Hong Kong filmmaker named best new director at Golden Horse Awards
Wong Chun’s debut feature also earns Elaine Jin a best actress award, while co-stars of another Hong Kong movie, Soul Mate, share best actress prize. Feng Xiaogang thanks Fan Bingbing as he wins best director
Hong Kong director Wong Chun came away from the 2016 Golden Horse Awards with the best new director prize for his debut feature, family drama Mad World.
The film, shot on a shoestring budget of some US$250,000, also earned Taiwanese actress Elaine Jin her second best supporting actress statuette.
The two lead actresses in another Hong Kong film, the Derek Tsang-directed romantic drama Soul Mate, shared the best actress award at the weekend ceremony in Taipei. Zhou Dongyu and Ma Sichun play two best friends whose relationship is tested when they fall in love with the same man.
“Together we make a fantastic duo,” said Ma. “I would not be me without her, and she would not be her without me.”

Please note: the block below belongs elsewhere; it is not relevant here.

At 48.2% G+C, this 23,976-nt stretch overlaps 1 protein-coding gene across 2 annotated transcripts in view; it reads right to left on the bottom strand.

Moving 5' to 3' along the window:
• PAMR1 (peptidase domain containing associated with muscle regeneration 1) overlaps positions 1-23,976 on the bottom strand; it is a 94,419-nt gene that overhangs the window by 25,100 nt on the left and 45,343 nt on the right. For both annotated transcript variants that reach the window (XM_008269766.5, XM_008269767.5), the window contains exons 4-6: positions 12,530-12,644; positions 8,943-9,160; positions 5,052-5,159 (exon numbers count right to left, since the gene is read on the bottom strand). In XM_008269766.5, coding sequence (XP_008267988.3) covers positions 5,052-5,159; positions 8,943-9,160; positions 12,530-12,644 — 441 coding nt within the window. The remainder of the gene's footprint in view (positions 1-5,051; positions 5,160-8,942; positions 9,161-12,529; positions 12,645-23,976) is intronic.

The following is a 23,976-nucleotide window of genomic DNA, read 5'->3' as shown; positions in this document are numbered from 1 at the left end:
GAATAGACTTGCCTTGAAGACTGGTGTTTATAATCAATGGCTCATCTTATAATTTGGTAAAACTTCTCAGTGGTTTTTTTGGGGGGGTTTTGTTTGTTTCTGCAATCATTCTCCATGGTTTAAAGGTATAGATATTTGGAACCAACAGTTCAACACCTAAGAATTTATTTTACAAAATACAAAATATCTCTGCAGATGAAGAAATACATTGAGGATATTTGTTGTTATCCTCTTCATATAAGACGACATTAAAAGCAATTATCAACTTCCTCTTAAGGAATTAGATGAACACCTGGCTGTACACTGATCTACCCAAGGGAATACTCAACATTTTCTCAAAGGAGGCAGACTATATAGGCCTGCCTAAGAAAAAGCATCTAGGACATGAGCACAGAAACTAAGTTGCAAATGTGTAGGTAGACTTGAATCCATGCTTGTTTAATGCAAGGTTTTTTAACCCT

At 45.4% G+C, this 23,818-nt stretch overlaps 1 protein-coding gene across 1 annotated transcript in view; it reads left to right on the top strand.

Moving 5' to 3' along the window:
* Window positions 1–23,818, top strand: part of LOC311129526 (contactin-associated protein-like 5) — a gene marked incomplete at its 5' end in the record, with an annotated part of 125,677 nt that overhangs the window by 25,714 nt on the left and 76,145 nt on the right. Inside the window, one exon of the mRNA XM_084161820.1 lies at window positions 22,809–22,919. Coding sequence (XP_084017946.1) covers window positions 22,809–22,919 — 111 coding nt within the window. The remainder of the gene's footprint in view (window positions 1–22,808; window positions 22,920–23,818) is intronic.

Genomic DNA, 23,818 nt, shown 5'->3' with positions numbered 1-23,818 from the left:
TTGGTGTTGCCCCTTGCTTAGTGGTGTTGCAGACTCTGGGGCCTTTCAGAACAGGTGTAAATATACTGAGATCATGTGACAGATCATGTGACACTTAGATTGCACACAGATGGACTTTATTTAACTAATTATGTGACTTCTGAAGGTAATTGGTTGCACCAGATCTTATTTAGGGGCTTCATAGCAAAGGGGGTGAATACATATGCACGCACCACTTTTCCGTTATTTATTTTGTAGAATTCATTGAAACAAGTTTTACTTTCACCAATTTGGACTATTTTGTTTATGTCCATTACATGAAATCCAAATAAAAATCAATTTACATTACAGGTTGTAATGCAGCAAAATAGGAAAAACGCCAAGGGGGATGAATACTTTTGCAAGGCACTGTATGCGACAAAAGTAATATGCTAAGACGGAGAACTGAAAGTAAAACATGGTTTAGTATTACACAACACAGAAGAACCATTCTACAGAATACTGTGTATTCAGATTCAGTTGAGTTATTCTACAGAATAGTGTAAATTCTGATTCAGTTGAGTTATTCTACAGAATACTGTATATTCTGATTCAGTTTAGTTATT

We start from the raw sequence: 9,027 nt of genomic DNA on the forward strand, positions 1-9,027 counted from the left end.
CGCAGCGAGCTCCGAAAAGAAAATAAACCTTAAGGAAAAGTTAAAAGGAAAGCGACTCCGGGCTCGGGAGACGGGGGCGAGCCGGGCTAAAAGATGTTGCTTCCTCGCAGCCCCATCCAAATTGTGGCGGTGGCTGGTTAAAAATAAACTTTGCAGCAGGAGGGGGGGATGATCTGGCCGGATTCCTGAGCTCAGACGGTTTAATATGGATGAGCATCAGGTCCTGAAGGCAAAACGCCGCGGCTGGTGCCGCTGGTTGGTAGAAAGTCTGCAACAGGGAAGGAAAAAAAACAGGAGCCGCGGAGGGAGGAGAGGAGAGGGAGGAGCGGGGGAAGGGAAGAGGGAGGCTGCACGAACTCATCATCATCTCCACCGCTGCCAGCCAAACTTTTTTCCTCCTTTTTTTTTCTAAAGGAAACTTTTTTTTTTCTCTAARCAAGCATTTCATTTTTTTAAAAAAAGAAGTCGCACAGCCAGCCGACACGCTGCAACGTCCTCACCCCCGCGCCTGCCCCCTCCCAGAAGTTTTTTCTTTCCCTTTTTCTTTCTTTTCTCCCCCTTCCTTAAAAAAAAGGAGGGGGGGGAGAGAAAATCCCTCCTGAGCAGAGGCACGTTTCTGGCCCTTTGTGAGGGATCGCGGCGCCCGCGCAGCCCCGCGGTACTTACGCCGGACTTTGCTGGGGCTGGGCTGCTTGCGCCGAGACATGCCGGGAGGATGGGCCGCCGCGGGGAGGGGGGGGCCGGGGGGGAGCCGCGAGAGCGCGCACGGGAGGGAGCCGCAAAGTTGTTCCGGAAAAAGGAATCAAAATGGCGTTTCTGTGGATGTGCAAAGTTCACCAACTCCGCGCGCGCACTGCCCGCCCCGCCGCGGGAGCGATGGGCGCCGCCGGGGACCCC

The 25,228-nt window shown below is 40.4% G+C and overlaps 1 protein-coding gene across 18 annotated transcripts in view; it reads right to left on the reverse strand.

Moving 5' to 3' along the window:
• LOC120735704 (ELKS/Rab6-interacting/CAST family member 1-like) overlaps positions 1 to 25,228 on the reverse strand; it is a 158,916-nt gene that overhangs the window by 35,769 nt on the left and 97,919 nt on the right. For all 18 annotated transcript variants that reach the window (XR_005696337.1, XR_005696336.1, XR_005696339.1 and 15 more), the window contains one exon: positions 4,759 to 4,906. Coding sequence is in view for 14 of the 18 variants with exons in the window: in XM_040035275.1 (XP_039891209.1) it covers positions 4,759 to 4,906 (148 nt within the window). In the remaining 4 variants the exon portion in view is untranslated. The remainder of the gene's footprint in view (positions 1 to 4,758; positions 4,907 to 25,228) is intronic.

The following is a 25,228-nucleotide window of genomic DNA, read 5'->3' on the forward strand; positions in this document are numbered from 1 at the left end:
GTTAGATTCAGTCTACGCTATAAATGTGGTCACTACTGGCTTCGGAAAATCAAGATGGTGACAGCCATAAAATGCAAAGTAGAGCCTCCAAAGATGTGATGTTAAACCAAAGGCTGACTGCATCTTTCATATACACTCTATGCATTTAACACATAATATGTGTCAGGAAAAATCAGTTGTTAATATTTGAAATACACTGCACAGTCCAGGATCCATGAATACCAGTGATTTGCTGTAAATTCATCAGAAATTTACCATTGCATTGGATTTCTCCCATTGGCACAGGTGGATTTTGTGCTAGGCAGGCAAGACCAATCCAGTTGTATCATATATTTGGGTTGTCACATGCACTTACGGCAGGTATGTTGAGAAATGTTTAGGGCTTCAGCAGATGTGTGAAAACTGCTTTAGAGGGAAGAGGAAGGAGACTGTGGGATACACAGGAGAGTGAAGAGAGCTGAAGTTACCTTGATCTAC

Hong Kong actors Tong Leung Ka-fai and Jacky Cheung Hok-yau were among the established stars who lost out to surprise winner Fan Wei (Mr No Problem) in the best actor category.
Veteran Chinese director Feng Xiaogang picked up the best director award for his social satire I Am Not Madame Bovary at the 53rd edition of the awards, considered the equivalent of the Oscars for Mandarin-language cinema.
Feng’s I Am Not Madame Bovary stars Fan Bingbing as a woman who spends a decade fighting China’s bureaucracy to have her divorce nullified after being swindled by her ex-husband.
“I want to thank Bingbing. She is a star and acts in this art film without taking any payment,” Feng said after he received the award from French actress Juliette Binoche.
Agence France-Presse, Associated Press
The film scooped the best picture prize at Spain’s San Sebastian film festival in September, with Fan winning the best actress prize.
The award for best feature went to another Chinese director, Zhang Dalei, for his black-and-white The Summer Is Gone, about a boy’s summer vacation in Inner Mongolia in the early 1990s set to the backdrop of shrinking jobs at state-owned companies during a time of economic reform. The film’s 10-year-old actor Kong Weiyi took home the best new performer award.
Fan Wei won best actor for his performance in Mr No Problem as the manager of a money-losing farm in Chongqing in the 1940s. Fan said he was grateful the jury had “perceived the subtleness I brought to the character”.
Best supporting actor went to Taiwanese singer-actor Lin Po-hung for his role in At Cafe 6.